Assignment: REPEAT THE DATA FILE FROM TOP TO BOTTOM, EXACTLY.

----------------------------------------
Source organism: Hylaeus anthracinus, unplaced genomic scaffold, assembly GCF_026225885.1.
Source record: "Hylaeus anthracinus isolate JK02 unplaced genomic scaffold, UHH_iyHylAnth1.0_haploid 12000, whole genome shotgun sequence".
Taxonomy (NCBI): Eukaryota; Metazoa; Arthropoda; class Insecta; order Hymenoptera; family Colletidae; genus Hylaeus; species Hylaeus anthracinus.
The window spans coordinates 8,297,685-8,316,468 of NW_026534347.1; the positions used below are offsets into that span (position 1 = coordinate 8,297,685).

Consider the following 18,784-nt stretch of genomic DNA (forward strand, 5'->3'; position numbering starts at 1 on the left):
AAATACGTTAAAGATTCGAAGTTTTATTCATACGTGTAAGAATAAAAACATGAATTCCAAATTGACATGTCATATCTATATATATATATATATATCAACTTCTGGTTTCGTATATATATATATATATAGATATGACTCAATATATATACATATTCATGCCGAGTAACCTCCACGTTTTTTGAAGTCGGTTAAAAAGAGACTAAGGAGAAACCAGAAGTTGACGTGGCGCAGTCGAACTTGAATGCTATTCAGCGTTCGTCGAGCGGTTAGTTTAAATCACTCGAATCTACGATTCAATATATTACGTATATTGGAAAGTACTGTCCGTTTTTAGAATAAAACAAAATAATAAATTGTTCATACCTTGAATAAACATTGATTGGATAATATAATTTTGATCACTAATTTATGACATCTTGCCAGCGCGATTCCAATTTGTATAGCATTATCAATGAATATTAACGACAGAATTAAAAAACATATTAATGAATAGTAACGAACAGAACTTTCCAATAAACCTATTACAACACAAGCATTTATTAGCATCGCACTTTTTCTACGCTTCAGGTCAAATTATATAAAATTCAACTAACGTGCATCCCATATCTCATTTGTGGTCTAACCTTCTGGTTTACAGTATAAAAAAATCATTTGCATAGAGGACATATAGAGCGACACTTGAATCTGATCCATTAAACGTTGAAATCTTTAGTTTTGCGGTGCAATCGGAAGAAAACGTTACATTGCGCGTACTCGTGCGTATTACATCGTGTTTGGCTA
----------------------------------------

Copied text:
Source organism: Hylaeus anthracinus, unplaced genomic scaffold, assembly GCF_026225885.1.
Source record: "Hylaeus anthracinus isolate JK02 unplaced genomic scaffold, UHH_iyHylAnth1.0_haploid 12000, whole genome shotgun sequence".
Taxonomy (NCBI): Eukaryota; Metazoa; Arthropoda; class Insecta; order Hymenoptera; family Colletidae; genus Hylaeus; species Hylaeus anthracinus.
The window spans coordinates 8,297,685-8,316,468 of NW_026534347.1; the positions used below are offsets into that span (position 1 = coordinate 8,297,685).

Consider the following 18,784-nt stretch of genomic DNA (forward strand, 5'->3'; position numbering starts at 1 on the left):
AAATACGTTAAAGATTCGAAGTTTTATTCATACGTGTAAGAATAAAAACATGAATTCCAAATTGACATGTCATATCTATATATATATATATATATCAACTTCTGGTTTCGTATATATATATATATATAGATATGACTCAATATATATACATATTCATGCCGAGTAACCTCCACGTTTTTTGAAGTCGGTTAAAAAGAGACTAAGGAGAAACCAGAAGTTGACGTGGCGCAGTCGAACTTGAATGCTATTCAGCGTTCGTCGAGCGGTTAGTTTAAATCACTCGAATCTACGATTCAATATATTACGTATATTGGAAAGTACTGTCCGTTTTTAGAATAAAACAAAATAATAAATTGTTCATACCTTGAATAAACATTGATTGGATAATATAATTTTGATCACTAATTTATGACATCTTGCCAGCGCGATTCCAATTTGTATAGCATTATCAATGAATATTAACGACAGAATTAAAAAACATATTAATGAATAGTAACGAACAGAACTTTCCAATAAACCTATTACAACACAAGCATTTATTAGCATCGCACTTTTTCTACGCTTCAGGTCAAATTATATAAAATTCAACTAACGTGCATCCCATATCTCATTTGTGGTCTAACCTTCTGGTTTACAGTATAAAAAAATCATTTGCATAGAGGACATATAGAGCGACACTTGAATCTGATCCATTAAACGTTGAAATCTTTAGTTTTGCGGTGCAATCGGAAGAAAACGTTACATTGCGCGTACTCGTGCGTATTACATCGTGTTTGGCTA